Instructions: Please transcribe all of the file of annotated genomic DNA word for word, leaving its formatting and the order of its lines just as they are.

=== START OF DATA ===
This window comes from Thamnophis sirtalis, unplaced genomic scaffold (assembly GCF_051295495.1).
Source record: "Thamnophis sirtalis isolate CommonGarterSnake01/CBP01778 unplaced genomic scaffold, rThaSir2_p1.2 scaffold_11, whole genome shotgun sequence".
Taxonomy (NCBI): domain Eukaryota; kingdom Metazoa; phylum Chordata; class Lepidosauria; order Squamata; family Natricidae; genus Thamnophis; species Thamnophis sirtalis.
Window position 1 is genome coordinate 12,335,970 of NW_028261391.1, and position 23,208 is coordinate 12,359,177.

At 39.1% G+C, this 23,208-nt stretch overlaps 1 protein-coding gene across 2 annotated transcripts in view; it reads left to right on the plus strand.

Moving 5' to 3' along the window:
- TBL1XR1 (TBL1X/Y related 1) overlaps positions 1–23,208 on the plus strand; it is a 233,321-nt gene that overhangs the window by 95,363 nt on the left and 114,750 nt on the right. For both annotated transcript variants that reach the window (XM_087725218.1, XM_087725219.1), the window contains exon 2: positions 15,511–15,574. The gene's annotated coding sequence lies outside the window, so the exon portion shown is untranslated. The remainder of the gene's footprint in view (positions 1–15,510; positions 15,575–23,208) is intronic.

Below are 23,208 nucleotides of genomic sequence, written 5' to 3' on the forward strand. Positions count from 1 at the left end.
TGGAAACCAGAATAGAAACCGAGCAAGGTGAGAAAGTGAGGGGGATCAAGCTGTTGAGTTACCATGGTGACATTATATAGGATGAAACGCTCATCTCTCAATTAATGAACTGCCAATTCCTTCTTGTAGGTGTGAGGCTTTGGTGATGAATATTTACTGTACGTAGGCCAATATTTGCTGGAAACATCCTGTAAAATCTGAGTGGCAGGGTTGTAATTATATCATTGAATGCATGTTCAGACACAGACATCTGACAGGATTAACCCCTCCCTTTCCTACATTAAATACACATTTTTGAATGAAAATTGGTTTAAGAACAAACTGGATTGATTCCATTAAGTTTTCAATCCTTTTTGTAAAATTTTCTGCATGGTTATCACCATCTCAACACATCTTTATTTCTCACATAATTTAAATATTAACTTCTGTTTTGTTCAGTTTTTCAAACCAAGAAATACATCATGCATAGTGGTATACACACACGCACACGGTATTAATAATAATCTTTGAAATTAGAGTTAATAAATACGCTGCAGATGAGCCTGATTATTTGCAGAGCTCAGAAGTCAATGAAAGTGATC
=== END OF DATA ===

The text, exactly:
This window comes from Thamnophis sirtalis, unplaced genomic scaffold (assembly GCF_051295495.1).
Source record: "Thamnophis sirtalis isolate CommonGarterSnake01/CBP01778 unplaced genomic scaffold, rThaSir2_p1.2 scaffold_11, whole genome shotgun sequence".
Taxonomy (NCBI): domain Eukaryota; kingdom Metazoa; phylum Chordata; class Lepidosauria; order Squamata; family Natricidae; genus Thamnophis; species Thamnophis sirtalis.
Window position 1 is genome coordinate 12,335,970 of NW_028261391.1, and position 23,208 is coordinate 12,359,177.

At 39.1% G+C, this 23,208-nt stretch overlaps 1 protein-coding gene across 2 annotated transcripts in view; it reads left to right on the plus strand.

Moving 5' to 3' along the window:
- TBL1XR1 (TBL1X/Y related 1) overlaps positions 1–23,208 on the plus strand; it is a 233,321-nt gene that overhangs the window by 95,363 nt on the left and 114,750 nt on the right. For both annotated transcript variants that reach the window (XM_087725218.1, XM_087725219.1), the window contains exon 2: positions 15,511–15,574. The gene's annotated coding sequence lies outside the window, so the exon portion shown is untranslated. The remainder of the gene's footprint in view (positions 1–15,510; positions 15,575–23,208) is intronic.

Below are 23,208 nucleotides of genomic sequence, written 5' to 3' on the forward strand. Positions count from 1 at the left end.
TGGAAACCAGAATAGAAACCGAGCAAGGTGAGAAAGTGAGGGGGATCAAGCTGTTGAGTTACCATGGTGACATTATATAGGATGAAACGCTCATCTCTCAATTAATGAACTGCCAATTCCTTCTTGTAGGTGTGAGGCTTTGGTGATGAATATTTACTGTACGTAGGCCAATATTTGCTGGAAACATCCTGTAAAATCTGAGTGGCAGGGTTGTAATTATATCATTGAATGCATGTTCAGACACAGACATCTGACAGGATTAACCCCTCCCTTTCCTACATTAAATACACATTTTTGAATGAAAATTGGTTTAAGAACAAACTGGATTGATTCCATTAAGTTTTCAATCCTTTTTGTAAAATTTTCTGCATGGTTATCACCATCTCAACACATCTTTATTTCTCACATAATTTAAATATTAACTTCTGTTTTGTTCAGTTTTTCAAACCAAGAAATACATCATGCATAGTGGTATACACACACGCACACGGTATTAATAATAATCTTTGAAATTAGAGTTAATAAATACGCTGCAGATGAGCCTGATTATTTGCAGAGCTCAGAAGTCAATGAAAGTGATC